Brandon D. Crowe
Reviewed by: Robert T. Holda
Why Did Jesus Live a Perfect Life?: The Necessity of Christ’s Obedience for Our Salvation, by Brandon D. Crowe. Baker Academic, 2021. Paperback, 224 pages, $14.60 (Amazon). Reviewed by OP pastor Robert T. Holda.
As a child, I enjoyed David MacCaulay’s The Way Things Work, a children’s reference book, explaining how various technologies work from microwave ovens to jet engines, with detailed cross sections and diagrams. In my opinion, Brandon Crowe’s Why Did Jesus Live a Perfect Life? does for the obedience of Christ what MacCaulay did for can openers and the like. Crowe’s intent is to defend and explain the historic Christian position that Christ’s perfect obedience is necessary for our salvation, but what he achieves is much broader. Although there are no cross sections or diagrams and few illustrations, Crowe takes his readers on a deep theological dive into the inner workings of the gospel, logically unpacking the details of Christ’s redemptive work.
The book begins with two chapters devoted to definitions, continues with five chapters exegeting the most relevant New Testament passages, and concludes with three chapters of implications. Although Crowe didn’t write this book with the primary intent of refuting error, his thesis directly opposes the New Perspective on Paul and the recent, erroneous claim, that saving faith is best understood as allegiance (5). Crowe’s motivation in writing was to clarify the complex realities involved in our salvation in the light of God’s requirement of perfect obedience for eternal life (6). This position puts eternal life out of the reach of sinners, preserving the uniqueness of Christ’s claim to have earned it by his obedience.
Crowe doesn’t start defining the obedience God requires with the obedience set forth in the Mosaic law code, but with the obedience required of Adam in the beginning (36). In every section and from every passage and every imaginable angle, Crowe convincingly makes his case, however redundant his conclusions may be. I found his exegesis of Galatians 3:10–14 (65–77) and of Luke’s genealogy (91), as well as the connection he makes between Christ’s perfect obedience and his resurrection (121–143) to be some of his most helpful insights.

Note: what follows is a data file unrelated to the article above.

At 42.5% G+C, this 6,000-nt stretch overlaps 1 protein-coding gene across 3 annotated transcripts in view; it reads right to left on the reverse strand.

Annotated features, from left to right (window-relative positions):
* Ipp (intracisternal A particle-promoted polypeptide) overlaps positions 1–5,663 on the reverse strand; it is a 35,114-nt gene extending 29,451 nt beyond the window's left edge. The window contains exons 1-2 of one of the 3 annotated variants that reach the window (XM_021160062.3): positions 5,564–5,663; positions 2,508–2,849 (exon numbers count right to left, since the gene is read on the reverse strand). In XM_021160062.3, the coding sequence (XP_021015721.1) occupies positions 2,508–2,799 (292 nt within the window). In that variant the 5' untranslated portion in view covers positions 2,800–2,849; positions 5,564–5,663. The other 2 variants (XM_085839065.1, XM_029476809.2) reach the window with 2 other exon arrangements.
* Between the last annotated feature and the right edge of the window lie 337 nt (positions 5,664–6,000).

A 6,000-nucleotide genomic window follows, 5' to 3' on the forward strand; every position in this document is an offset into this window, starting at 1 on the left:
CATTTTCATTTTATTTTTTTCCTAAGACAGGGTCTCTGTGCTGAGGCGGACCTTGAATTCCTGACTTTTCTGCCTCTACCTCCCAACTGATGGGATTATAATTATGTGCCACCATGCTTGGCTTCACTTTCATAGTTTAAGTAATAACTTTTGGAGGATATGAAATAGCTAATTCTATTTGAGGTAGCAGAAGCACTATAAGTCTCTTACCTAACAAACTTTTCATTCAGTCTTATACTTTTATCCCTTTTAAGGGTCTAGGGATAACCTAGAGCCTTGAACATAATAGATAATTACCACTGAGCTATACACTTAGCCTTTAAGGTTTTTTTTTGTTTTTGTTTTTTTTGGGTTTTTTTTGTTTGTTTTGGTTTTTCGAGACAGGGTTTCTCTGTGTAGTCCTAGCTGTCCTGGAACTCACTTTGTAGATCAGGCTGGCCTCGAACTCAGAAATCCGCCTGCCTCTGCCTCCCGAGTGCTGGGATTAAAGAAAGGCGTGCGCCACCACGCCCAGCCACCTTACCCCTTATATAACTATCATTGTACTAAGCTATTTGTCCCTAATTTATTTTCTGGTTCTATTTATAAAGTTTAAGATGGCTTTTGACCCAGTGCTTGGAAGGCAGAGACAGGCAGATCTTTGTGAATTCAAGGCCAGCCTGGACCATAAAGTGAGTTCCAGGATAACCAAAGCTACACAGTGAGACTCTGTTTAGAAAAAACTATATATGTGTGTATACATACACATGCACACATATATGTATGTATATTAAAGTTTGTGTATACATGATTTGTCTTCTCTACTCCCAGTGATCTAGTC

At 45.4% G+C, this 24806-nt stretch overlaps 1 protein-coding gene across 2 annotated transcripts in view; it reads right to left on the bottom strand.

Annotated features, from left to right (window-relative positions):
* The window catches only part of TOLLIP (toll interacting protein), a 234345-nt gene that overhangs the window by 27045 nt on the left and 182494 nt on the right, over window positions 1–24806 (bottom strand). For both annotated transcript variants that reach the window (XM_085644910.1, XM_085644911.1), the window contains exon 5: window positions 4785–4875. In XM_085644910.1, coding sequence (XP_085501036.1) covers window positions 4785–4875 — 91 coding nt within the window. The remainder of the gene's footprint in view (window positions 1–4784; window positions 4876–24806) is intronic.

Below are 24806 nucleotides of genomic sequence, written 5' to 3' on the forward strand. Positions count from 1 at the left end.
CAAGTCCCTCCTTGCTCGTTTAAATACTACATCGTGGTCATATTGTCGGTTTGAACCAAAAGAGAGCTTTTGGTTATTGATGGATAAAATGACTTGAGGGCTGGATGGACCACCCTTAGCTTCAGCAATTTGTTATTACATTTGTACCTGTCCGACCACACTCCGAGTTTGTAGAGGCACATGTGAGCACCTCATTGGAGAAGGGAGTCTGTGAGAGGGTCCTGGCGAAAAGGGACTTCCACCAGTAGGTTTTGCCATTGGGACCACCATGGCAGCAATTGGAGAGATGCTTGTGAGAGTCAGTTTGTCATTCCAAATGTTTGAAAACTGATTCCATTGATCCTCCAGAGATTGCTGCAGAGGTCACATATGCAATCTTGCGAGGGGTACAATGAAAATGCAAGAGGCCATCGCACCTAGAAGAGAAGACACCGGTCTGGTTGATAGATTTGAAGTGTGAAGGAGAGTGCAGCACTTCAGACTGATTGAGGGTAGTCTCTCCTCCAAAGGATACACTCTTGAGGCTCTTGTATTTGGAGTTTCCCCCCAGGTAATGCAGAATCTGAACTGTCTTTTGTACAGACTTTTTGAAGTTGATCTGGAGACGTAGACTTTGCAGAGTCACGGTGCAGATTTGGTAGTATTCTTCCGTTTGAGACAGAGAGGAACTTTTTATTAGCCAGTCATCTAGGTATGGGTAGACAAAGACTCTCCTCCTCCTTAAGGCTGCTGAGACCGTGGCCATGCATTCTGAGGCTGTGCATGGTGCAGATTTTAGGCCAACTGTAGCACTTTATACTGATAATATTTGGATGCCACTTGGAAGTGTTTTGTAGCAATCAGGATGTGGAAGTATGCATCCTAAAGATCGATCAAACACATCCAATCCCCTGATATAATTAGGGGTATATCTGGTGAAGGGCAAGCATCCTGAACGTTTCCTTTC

Without turning away from his primary argument, Crowe provides his readers with equally clear, if less expansive, explanations of a surprising number of related theological concepts, including God’s moral law, the union of Christ’s divine and human natures, faith, justification, the difference between imputation and infusion, sanctification, good works, and Christ’s resurrection as vindication. At the outset, Crowe advocates for a combined use of biblical, historical, and systematic theologies (10–13) and the use of technical theological language (30–31), which he regularly uses, but always defines. I found Crowe’s writing to be very readable, but readers should understand that just as anyone who wants to understand how their car works must learn new terms, those who desire clarity about the gospel will likewise need to expand their vocabulary. Crowe helpfully uses illustrations at chapter openings in order to orient his readers to the flow of his upcoming argumentation. Although his writing is exceedingly clear, this book would be better suited for an even wider audience if illustrations were also used to aid his readers’ comprehension of the theological concepts being treated. Direct application is also present, but slim. Although seminary grads or experienced theology readers may not learn much new in this book, I still recommend it to all who desire increased clarity about the necessity of Christ’s perfect obedience.
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